Why Ballmers Protection FUD Matters

 
 
By Steven Vaughan-Nichols  |  Posted 2007-10-11 Email Print this article Print
 
 
 
 
 
 
 

Steve Ballmer, the Sopranos and the protection racket.

I was walking down the street when a limo pulled up beside me and Big Steve Ballmer emerged. "I need to talk to you Vaughan-Nichols," he said, as two large men in expensive, but badly fitting suits, followed him out. "Hey, anything the Redmond Mafia wants to say to me, they can call me about. You know the number."
"Listen to me," Ballmer said. "The only reason Im doing this is because youre well-known. If it were anybody else, they wouldve gotten this intervention through the back of their head. Capiche?"
I sighed. "OK, speak your piece." "Why are you making so much trouble about me talking about how open source and Linux owes us money?" "Because they dont, Tony. Er, I mean, Steve. What youre doing is trying to set up an extortion racket."
"Oh, yeah? Who knows more about extortion, me or you?" In this case, I think its me. Microsoft isnt just spreading FUD—albeit theyre doing that as well. The explicit message is that Linux companies owe money to Microsoft because of patent violations. The only problem is that even when Ballmer first started making these claims in 2004, the only authority he has every cited for his claims said Ballmer had gotten it all wrong. Every time Ballmer makes these increasingly vague claims—this makes the fourth go-around in the last four years by my count—open source and legal experts jump all over him. He ignores them and life continues. To read more about Ballmers patent threats against Linux and open source, click here. Ballmer is sending two other hidden messages though. Mark Shuttleworth, CEO of Canonical, Ubuntus corporate Linux backer, pointed them out to me in a recent conversation. The first is that theres something unsavory about Linux and open source. Ballmer starts his accusations against Linux with the assumption that everyone agrees with him that theres something illegal going on with Linux. He implies, without any proof at all, that the patents, or whatever hes talking about that day, are only the tip of the open-source IP (intellectual property) iceberg. Never mind that Microsoft refuses to ever give a specific example, or that after years of claims SCO has completely failed to show any evidence that Linux has stolen any copyrighted material from Linux. Ballmer keeps talking as if theres something dirty in Linuxs closet. This connects directly with Ballmers other unquestioned assumption: that there is no innovation or creation in open source. If you argue with Ballmer on his grounds, you must also assume that open source is just a way of copying the ideas of proprietary developers. What nonsense! Just look at the name "open" source. Its all there. I can look at it. You can look it. It theres something illegal in the code, I think itd be pretty easy to point it out, dont you? As for new ideas, open source is the new idea of the 21st century. After decades of thinking that only way software can be valuable is if its hidden and proprietary, open source has shown that you can create new things faster and better. Its an idea thats so radical people are still trying to get their heads around the notion that you can make money by giving something away. Nevertheless, we must continue to challenge Ballmer on both his explicit and implicit attacks on Linux and open source. If we dont, we end up in a situation where his arguments that Linux and open-source software buyers should pay protection, excuse me, buy a Microsoft patent covenant begin to sound like the sensible, prudent thing to do. Its not. "So, with all due respect Steve, until youre willing to start talking sense, and stop making empty threats, I wont pay. I know too much about extortion." Check out eWEEK.coms for the latest open-source news, reviews and analysis.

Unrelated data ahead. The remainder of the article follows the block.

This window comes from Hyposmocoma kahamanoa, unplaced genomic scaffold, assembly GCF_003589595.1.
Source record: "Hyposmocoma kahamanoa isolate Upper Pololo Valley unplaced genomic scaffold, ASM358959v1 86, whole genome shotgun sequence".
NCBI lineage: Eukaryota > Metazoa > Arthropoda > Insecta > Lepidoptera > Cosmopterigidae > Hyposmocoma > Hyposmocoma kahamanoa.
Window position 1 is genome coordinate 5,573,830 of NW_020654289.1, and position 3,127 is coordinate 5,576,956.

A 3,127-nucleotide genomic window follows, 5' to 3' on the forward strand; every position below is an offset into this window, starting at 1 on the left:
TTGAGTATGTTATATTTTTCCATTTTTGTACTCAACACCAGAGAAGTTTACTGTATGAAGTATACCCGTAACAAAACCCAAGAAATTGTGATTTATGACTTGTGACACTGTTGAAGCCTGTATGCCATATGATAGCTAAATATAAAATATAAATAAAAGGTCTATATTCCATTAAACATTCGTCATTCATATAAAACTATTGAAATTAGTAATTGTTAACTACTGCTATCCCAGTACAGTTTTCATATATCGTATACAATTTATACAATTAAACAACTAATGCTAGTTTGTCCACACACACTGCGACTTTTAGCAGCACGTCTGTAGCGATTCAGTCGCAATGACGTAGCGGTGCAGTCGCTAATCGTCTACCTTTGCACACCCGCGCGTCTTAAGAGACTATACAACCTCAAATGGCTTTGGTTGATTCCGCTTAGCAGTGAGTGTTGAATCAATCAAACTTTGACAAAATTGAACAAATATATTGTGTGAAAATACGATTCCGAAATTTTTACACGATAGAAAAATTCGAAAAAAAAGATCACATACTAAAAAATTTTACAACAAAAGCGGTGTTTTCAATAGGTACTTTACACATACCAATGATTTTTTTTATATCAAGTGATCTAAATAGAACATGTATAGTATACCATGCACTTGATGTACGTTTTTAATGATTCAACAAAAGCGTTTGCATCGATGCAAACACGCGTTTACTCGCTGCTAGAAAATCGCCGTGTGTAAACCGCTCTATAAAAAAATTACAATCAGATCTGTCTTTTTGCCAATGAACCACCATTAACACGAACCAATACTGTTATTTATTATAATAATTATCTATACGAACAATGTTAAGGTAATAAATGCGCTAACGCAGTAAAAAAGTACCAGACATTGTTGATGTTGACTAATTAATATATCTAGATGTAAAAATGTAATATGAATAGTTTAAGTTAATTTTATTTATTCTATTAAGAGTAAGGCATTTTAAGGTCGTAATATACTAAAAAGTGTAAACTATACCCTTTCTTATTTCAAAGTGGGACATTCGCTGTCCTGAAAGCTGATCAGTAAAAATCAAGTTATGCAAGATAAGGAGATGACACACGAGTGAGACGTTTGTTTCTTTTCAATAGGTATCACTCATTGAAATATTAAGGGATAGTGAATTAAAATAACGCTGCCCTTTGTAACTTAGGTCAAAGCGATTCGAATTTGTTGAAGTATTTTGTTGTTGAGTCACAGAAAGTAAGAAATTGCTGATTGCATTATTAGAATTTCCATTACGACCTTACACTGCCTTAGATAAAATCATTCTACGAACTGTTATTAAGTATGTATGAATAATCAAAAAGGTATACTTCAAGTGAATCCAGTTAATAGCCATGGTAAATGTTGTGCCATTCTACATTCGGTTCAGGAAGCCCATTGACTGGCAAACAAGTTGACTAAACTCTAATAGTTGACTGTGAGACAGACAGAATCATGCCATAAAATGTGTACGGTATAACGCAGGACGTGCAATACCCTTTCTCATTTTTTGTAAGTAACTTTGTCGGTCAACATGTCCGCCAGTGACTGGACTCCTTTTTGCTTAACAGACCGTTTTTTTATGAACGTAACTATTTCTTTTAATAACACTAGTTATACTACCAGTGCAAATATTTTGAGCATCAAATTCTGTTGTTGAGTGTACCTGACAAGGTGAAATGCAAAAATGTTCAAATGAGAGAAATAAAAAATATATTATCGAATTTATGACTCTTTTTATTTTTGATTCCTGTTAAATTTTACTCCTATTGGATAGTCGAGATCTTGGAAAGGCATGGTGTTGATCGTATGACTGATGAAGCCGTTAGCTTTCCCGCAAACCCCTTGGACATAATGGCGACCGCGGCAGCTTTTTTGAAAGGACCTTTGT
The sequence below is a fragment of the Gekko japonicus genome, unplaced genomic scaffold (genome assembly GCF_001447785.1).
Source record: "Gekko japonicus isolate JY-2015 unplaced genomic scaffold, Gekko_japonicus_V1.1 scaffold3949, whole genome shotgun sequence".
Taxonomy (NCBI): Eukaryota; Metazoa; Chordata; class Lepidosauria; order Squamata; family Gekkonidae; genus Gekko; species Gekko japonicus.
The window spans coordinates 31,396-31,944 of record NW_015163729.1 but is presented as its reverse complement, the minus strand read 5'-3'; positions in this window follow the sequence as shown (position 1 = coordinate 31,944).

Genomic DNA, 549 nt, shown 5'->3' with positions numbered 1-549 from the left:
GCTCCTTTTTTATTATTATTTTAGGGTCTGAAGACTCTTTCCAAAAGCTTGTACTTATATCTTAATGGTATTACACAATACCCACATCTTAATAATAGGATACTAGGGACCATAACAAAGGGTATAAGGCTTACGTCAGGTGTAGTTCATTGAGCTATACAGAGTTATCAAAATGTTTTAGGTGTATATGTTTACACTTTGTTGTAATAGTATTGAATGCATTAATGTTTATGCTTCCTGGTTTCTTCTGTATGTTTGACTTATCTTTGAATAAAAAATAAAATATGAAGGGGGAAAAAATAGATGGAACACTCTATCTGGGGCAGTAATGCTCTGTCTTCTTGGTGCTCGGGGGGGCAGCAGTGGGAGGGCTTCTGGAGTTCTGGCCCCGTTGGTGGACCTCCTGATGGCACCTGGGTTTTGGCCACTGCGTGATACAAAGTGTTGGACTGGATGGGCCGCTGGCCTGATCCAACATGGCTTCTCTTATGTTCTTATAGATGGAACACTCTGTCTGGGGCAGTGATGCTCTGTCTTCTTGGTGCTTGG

Steven J. Vaughan-Nichols is editor at large for Ziff Davis Enterprise. Prior to becoming a technology journalist, Vaughan-Nichols worked at NASA and the Department of Defense on numerous major technological projects. Since then, he's focused on covering the technology and business issues that make a real difference to the people in the industry.
 
 
 
 
 
 
 

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